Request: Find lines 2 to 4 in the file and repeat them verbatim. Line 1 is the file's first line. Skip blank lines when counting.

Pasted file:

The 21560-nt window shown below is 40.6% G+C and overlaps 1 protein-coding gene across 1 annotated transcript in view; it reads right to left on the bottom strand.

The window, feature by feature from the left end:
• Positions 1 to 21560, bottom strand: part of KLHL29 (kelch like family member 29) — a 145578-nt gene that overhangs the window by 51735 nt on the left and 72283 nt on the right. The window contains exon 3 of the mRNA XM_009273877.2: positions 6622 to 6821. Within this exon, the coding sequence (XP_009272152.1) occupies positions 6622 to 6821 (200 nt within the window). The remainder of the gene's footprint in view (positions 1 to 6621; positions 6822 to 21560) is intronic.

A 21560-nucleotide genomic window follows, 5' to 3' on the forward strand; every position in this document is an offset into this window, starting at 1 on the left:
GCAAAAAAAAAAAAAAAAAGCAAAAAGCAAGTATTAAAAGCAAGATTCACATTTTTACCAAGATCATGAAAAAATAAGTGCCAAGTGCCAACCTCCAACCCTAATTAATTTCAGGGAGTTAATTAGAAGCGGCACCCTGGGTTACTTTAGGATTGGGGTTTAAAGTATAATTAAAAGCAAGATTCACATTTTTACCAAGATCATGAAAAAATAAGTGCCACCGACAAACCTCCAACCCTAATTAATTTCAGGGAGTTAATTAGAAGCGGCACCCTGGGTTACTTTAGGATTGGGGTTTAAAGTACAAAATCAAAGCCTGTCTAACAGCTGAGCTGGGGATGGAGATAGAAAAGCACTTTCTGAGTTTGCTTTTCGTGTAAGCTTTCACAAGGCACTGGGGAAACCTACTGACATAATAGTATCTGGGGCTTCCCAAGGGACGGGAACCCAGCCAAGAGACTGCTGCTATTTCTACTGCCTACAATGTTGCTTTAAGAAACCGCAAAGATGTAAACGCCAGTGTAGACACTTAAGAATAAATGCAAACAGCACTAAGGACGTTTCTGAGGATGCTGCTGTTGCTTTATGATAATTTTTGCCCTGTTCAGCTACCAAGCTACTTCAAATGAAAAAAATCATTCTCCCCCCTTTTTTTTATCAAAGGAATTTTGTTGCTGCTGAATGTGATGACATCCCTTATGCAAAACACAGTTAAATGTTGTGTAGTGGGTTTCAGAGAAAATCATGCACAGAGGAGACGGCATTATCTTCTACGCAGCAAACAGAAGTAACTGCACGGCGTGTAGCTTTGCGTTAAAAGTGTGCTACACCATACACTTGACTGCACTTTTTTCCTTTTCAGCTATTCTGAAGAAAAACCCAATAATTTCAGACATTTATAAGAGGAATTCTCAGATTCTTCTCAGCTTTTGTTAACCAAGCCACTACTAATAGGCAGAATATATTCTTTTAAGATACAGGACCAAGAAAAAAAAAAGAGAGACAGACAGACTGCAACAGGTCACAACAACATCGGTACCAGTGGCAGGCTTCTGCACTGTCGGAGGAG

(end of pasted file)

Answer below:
The window, feature by feature from the left end:
• Positions 1 to 21560, bottom strand: part of KLHL29 (kelch like family member 29) — a 145578-nt gene that overhangs the window by 51735 nt on the left and 72283 nt on the right. The window contains exon 3 of the mRNA XM_009273877.2: positions 6622 to 6821. Within this exon, the coding sequence (XP_009272152.1) occupies positions 6622 to 6821 (200 nt within the window). The remainder of the gene's footprint in view (positions 1 to 6621; positions 6822 to 21560) is intronic.

A 21560-nucleotide genomic window follows, 5' to 3' on the forward strand; every position in this document is an offset into this window, starting at 1 on the left: